WCR launches partnership to work in Ethiopia
Collaboration with Ethiopia will strengthen the future of coffee in the country
Ethiopia is a coffee country like no other. The birthplace of Coffea arabica, the country contains nearly a fifth of all coffee farms around the world. Coffee is critical to Ethiopia’s economy, generating 24% of the nation’s export income. At the same time, half of the coffee produced in Ethiopia remains within the country for local consumption as part of the world’s oldest coffee culture.
World Coffee Research (WCR) is thrilled to have the opportunity to collaborate with Ethiopia. In 2021, WCR signed a memorandum of understanding (MOU) with the Ethiopian Institute of Agricultural Research (EIAR) and the Jimma Agricultural Research Center (JARC) to support their work to bring improved varieties to farmers. Ethiopia has a strong, lasting tradition of coffee agricultural research via these two institutions, and we’re excited to work with our partners to strengthen the future of coffee in the country.
The importance of JARC
JARC recently celebrated its 50th anniversary. Located in southwestern Ethiopia, JARC is one of 20 federal agricultural research centers in Ethiopia operated by the EIAR, and was established to coordinate, produce, and distribute coffee research to Ethiopian farmers.
Over time, JARC has become one of Ethiopia’s most important coffee institutions, as the central national lab responsible for coordinating all in-country research initiated by the government and other official entities. JARC has released 42 coffee varieties for different regions in Ethiopia, and conducts research on quality, diseases and pests, agronomy, soil, conservation practices, as well as supplying improved coffee seed to farmers.
Assessing for impact
In order to understand how global donors and partners can support Ethiopian research institutions to improve the quality of coffee R&D and increase farmers’ access to better plants, WCR has worked with JARC to conduct assessments of JARC’s sensory labs, breeding program, and research capacity.
An assessment of JARC’s sensory labs took place in 2021, when WCR consultant Paul Songer—a coffee-quality expert and longtime judge of industry competition Cup of Excellence, including the recent Ethiopia Cup of Excellence—visited Jimma. Cuppers in JARC’s sensory labs evaluate about 200 samples per week. Mr. Songer’s assessment logged several observations about JARC’s cupping facilities, including the potential to increase their cupping volume, opportunities to update equipment, and possible renovations to increase efficiency.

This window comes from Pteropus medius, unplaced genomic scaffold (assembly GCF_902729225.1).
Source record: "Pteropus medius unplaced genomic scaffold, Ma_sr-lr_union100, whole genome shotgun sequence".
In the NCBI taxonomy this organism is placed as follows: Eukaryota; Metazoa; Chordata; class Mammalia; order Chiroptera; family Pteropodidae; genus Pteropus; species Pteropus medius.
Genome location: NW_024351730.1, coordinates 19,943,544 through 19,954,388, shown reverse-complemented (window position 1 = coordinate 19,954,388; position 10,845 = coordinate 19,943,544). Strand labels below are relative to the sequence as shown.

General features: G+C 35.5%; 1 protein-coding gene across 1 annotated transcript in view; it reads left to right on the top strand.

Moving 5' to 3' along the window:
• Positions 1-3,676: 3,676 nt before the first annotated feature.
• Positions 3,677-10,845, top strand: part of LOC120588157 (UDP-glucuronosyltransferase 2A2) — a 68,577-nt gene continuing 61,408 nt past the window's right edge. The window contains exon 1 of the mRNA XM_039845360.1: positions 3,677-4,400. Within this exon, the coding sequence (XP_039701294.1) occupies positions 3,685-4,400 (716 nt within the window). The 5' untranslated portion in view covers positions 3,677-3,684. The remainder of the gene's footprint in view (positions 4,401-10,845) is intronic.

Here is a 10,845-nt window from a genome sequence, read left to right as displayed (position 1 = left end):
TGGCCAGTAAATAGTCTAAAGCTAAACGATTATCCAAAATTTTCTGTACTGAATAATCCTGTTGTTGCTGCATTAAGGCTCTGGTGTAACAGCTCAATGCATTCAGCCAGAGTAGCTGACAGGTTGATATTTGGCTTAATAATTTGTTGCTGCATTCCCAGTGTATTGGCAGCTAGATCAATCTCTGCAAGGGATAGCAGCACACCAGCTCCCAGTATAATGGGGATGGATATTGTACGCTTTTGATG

Mr. Songer says JARC’s sensory labs are well-run operations that reflect Ethiopia’s long history of coffee production, though they operate differently from quality control labs in many other coffee countries. “The main thing I thought about when I evaluated the lab was that they really know the coffee in terms of its flavor profiles, and there are a lot of different profiles in Ethiopia,” says Mr. Songer. “They evaluate their coffee using their own cupping form, which is similar to but more detailed than most cupping forms, including the COE cupping form.”
WCR will review the assessment and discuss with JARC the best way to partner together on improvements to the sensory lab. While the lab is currently operational, much of the equipment is showing signs of age and in need of repair. Improving the linkage between quality control and the breeding program will help put flavor and quality at the forefront of variety development in Ethiopia.
Assessing breeding and research capacity
The Ethiopian Institute of Agricultural Research is responsible for developing new varieties for Ethiopian farmers. EIAR has a long history in breeding, with qualified and enthusiastic staff, as well as excellent genetic resources at their disposal.
WCR partnered with the University of Queensland and JARC to conduct a formal assessment of EIAR’s breeding program assessment with funding from German roasting company Coffee Circle. The assessment examined the program’s strengths, potential weaknesses, and opportunities for modernization. Kraig Kraft, WCR’s Asia & Africa director, says JARC is starting from a strong place because of their location. “They have a lot of genetic material at their disposal being located in coffee’s birthplace,” says Dr. Kraft. “Through the partnership, we’ll look at ways to build on that to help strengthen their breeding program.”
High-level strengths identified included EIAR’s múltiple cultivar releases and comprehensive testing system. Areas for improvement include standardizing regional flavor profiles and creating a regional plant profile; moving to crossing to maximize genetic gains; and introducing genotyping. The results of the assessment will be used to develop a roadmap for upgrades to the program and to seek and secure funding to support them.
WCR also conducted an assessment of JARC’s overall research capacity, which complements the institution’s breeding program by driving its ability to move forward with discoveries and develop new varieties. The assessment found there are opportunities to increase the resources and operations potential for JARC’s research arm, which WCR and EIAR will explore in partnership in the coming months.
Working together for coffee’s future
“Ethiopia has a storied place in the history of coffee – it is vital to both the past and the future of coffee,” says WCR CEO Dr. Jennifer “Vern” Long. “Yet support for coffee research and development, especially the development of new varieties, is not at the levels needed in order to prepare for climate change. The diversity that creates the unique flavors of that we associate with the terroir of Ethiopia might drastically change. World Coffee Research is thrilled to partner with Ethiopia to advance agricultural innovation in one of the world’s most important coffee origins.”